• How much money you are owed.
  • Why you are owed money.
  • Your contact information.
  • Where to send payment.
  • Option to pay you using a payment plan.
  • Option to mediate your dispute (there are many organizations in California that provide free or low-cost mediation and most courts also have free mediation available but many times you have to file a lawsuit in order to obtain access). More on mediation below.
  • Give them a few days to respond (usually about 7 to 14 days).
  • Let them know that if they don't respond, you intend to sue because you didn't feel like they left you with an alternative.

Contact a Lawyer

If you think your case against your landlord may be worth more than $10,000, you may want to reach out to a landlord-tenant lawyer in your area to see how much they think your lawsuit is worth. Many landlord-tenant lawyers provide free consultations to determine if they can take your lawsuit. In many types of lawsuits involving landlords and tenants, a lawyer may take your case on a "contingency" which means you only pay if you win.


Here are some common types of lawsuits landlord-tenant attorneys are interested in:

  • exposure to mold or other toxins
  • landlord harassment
  • illegal lockouts

The maximum amount you can sue your landlord for in small claims court

If your landlord owes you $10,000 or less, then you can sue in a California small claims court. If you are owed more than $10,000, you can still sue in small claims, but you agree to waive any additional amount you are owed.


Why would someone agree to waive any amount over $10,000 that they are owed:

  • Suing in regular court is more expensive, time-consuming, and complicated.
  • You cannot hire an attorney to represent you in small claims court making it cheaper.
  • Hearings in small claims court are scheduled 30-75 days after the lawsuit is filed.


How much can you sue for in small claims


How much does it costs to sue your landlord in small claims?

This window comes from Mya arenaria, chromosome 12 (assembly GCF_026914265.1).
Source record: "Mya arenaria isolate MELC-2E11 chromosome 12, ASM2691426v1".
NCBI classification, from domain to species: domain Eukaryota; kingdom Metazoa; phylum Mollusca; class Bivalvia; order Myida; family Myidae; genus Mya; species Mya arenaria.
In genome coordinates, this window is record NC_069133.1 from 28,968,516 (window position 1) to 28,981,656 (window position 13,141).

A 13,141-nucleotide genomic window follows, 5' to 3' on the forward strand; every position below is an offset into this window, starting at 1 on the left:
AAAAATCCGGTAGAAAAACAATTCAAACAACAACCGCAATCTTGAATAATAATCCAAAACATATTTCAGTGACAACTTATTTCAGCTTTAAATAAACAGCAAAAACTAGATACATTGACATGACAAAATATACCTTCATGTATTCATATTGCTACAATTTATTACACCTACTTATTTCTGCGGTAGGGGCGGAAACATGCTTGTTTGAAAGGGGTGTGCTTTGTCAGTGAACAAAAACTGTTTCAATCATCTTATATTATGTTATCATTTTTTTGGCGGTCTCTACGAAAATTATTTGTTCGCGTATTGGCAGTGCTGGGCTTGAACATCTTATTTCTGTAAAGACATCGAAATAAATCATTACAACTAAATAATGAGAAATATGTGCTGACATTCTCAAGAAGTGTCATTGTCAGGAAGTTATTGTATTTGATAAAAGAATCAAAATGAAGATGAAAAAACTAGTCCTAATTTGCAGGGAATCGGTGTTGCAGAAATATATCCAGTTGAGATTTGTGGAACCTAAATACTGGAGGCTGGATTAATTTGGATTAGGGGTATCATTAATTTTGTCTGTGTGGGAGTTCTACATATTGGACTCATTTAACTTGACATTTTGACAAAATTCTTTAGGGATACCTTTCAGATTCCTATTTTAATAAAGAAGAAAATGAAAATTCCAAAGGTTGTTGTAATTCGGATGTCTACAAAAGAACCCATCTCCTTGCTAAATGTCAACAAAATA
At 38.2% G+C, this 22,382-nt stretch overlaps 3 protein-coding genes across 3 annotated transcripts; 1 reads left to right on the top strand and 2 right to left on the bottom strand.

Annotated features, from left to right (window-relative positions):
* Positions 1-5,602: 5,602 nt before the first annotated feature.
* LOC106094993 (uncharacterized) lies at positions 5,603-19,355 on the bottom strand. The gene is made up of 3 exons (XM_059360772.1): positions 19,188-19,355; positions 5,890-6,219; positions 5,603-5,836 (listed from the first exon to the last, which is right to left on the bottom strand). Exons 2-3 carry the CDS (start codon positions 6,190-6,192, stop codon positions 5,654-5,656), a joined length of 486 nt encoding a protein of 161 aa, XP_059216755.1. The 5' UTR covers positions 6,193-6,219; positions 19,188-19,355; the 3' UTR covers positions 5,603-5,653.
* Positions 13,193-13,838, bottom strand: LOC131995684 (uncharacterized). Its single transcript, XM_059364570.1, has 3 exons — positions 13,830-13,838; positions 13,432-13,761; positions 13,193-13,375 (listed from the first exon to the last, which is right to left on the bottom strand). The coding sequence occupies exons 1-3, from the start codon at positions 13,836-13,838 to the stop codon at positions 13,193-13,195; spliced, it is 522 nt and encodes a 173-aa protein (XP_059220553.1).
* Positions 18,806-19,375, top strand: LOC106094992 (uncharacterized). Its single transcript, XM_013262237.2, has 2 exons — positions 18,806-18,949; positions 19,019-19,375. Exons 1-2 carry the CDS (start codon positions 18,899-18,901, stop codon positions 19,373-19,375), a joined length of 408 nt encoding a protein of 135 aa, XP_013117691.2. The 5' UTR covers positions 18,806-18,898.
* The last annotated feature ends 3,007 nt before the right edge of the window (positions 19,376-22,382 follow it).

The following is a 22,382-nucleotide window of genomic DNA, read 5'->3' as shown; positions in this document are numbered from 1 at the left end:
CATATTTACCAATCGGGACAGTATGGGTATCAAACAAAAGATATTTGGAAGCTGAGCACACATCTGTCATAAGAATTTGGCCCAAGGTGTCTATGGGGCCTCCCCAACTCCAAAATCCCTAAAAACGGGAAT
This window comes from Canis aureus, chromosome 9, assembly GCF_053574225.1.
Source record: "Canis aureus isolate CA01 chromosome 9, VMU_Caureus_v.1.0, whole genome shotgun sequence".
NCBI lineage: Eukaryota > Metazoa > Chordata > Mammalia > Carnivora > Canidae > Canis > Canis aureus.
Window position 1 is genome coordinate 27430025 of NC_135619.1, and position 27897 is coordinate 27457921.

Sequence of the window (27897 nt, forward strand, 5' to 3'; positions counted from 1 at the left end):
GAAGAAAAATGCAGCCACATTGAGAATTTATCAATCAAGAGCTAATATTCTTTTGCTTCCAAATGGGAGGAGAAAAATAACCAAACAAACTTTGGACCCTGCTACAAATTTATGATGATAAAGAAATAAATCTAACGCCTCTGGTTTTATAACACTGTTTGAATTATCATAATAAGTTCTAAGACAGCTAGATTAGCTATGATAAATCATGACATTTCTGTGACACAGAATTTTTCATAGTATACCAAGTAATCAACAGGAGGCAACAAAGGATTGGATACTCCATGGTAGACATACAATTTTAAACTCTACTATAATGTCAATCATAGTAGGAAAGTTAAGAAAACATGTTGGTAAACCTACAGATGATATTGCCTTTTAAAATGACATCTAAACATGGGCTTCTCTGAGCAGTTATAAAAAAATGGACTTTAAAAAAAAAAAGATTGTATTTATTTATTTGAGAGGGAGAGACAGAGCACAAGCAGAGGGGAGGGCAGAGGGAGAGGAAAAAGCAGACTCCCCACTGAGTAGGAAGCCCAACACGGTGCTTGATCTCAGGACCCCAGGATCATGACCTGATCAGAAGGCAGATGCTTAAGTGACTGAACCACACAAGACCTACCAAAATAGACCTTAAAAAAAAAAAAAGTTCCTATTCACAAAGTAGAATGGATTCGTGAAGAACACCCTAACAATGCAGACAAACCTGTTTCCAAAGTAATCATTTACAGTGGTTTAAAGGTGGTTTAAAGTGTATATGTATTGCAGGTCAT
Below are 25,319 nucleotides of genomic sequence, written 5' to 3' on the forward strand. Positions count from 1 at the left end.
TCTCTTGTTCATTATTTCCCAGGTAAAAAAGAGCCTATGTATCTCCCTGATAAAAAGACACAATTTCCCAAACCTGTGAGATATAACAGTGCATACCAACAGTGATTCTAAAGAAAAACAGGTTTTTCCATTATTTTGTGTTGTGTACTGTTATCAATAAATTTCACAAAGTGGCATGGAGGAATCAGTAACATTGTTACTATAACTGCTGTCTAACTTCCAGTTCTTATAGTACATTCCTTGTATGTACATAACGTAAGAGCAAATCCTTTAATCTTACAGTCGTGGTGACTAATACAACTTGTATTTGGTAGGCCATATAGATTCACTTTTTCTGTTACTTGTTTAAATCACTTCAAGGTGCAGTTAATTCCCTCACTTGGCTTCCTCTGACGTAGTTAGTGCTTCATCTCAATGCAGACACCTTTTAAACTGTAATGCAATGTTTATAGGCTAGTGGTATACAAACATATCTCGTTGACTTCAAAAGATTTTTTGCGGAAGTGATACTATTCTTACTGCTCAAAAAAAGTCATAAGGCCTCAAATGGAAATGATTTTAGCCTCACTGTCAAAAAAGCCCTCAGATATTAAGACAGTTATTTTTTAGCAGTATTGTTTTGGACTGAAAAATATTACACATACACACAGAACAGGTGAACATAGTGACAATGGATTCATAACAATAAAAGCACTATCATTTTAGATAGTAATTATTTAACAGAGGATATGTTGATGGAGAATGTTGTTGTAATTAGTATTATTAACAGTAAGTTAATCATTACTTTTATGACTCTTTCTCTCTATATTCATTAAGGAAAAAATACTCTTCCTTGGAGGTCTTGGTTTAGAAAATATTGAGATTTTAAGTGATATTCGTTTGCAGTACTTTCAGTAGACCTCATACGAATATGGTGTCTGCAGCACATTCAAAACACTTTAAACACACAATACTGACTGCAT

• It costs between $30-$75 to file a small claims lawsuit against a landlord.
  • Once the lawsuit is filed, your landlord has to be notified that a lawsuit has been filed against them. This is called serving. You can serve for free if you have a friend or family member deliver the lawsuit to your landlord or you can pay between $40-$75 to have the small claims lawsuit professionally served.
  • If you are on California public benefits like Medi-cal, Food Stamps, SSI, you pay $0 in court fees and serving costs.

How to file a small claims lawsuit against your landlord

Step 1: Identify who your Landlord is and their address

In order to sue in California small claims, you need to be able to correctly name the person or business you are suing. You also need to list an address for them on the lawsuit and later on, you will need to be able to serve them.

  • Distinguish your landlord from the property management company. Many people confuse the property management company with their landlord as they are used to dealing with a property management company. Your landlord is usually the one holding on to your security deposit in their bank account, not the property management company. However, if you have claims against the property management company then you would also include them in the lawsuit.
  • How to find who your landlord is. Normally, on the first page of your lease, your landlord's name listed. Your landlord may be a company or they may be an individual.